Other messages and presentations covered interests such as medical tourism, retirement in the Philippines, overseas voting, prospects for the return and integration of overseas Filipinos, remittances, action plans for “2015 and beyond” and entrepreneurial initiatives by expatriates.
Participants represented a wide range of interests and concerns. Copenhagen-based Rosalyn Dawila Venning, originally from Tawi-Tawi, is now working in Sabah, Malaysia as founder and director of PKPKM Education Projects for stateless children, many of whom are Badjau Laut. She has helped educate 1,900 stateless kids with the help of the Finnish Embassy and firms like Sime Darby.
“Philippine Ambassador Ed Malaya is also very helpful in introducing me to potential donors,” said Venning, a Muslim. Venning shared a table with Dr. Roel Palo Anicas, an arts and education academic manager in Dammam, Saudi Arabia, who is active in helping protect the rights of domestic helpers.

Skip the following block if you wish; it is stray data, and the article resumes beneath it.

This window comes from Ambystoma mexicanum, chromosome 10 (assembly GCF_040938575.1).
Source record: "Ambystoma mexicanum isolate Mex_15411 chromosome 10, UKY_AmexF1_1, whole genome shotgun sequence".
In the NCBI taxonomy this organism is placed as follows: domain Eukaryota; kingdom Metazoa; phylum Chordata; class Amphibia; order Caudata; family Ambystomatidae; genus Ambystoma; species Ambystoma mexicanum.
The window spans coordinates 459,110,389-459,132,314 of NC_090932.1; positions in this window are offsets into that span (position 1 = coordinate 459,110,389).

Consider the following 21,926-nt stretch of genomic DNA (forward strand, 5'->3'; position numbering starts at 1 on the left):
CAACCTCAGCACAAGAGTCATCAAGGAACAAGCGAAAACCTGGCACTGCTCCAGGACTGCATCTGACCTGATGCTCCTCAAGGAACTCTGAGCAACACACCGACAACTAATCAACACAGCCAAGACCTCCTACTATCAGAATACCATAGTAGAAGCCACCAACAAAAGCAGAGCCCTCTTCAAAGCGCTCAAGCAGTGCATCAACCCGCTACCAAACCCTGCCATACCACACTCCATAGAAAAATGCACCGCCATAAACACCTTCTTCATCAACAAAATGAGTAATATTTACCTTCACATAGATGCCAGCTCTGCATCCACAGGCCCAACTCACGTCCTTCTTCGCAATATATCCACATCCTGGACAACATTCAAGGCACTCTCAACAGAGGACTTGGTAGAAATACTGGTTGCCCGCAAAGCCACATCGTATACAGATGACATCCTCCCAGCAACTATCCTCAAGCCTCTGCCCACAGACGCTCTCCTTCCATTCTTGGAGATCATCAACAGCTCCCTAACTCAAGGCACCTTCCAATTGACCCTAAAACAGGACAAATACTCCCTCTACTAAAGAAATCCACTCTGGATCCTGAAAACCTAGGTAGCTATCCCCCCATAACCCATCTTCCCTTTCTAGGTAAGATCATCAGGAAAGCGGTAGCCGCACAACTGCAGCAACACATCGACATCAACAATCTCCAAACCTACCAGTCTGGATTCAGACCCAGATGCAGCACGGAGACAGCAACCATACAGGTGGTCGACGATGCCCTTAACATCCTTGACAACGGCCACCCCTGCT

Louella Cabalong, an IT consultant with Sears Holdings in Chicago, along with her nurse-husband, Baron, is setting up “youth-led medical missions,” even while being active in the Sama-Sama musical project, which produces folk-modern fusions of Filipino music.
“I find gatherings like this very informative and I love meeting people from all over the world,” said travel consultant Azucena Lumagbas, based in Winnipeg, Canada, but now working in Phnom Penh, Cambodia.
The Castanedas of Sanya, Hainan, are active in the Sarap-Buhay Group, of which Roger is president. It is a mutual-help network of Filipinos working in China and elsewhere. “If anyone needs support for whatever reason, they can come to us and we will help them,” Roger enthused.
Supporters of the summit include Medical City, Vibal Group of Companies, Department of Tourism, The Filipino Channel, Philippine Retirement Authority and Manila Hotel.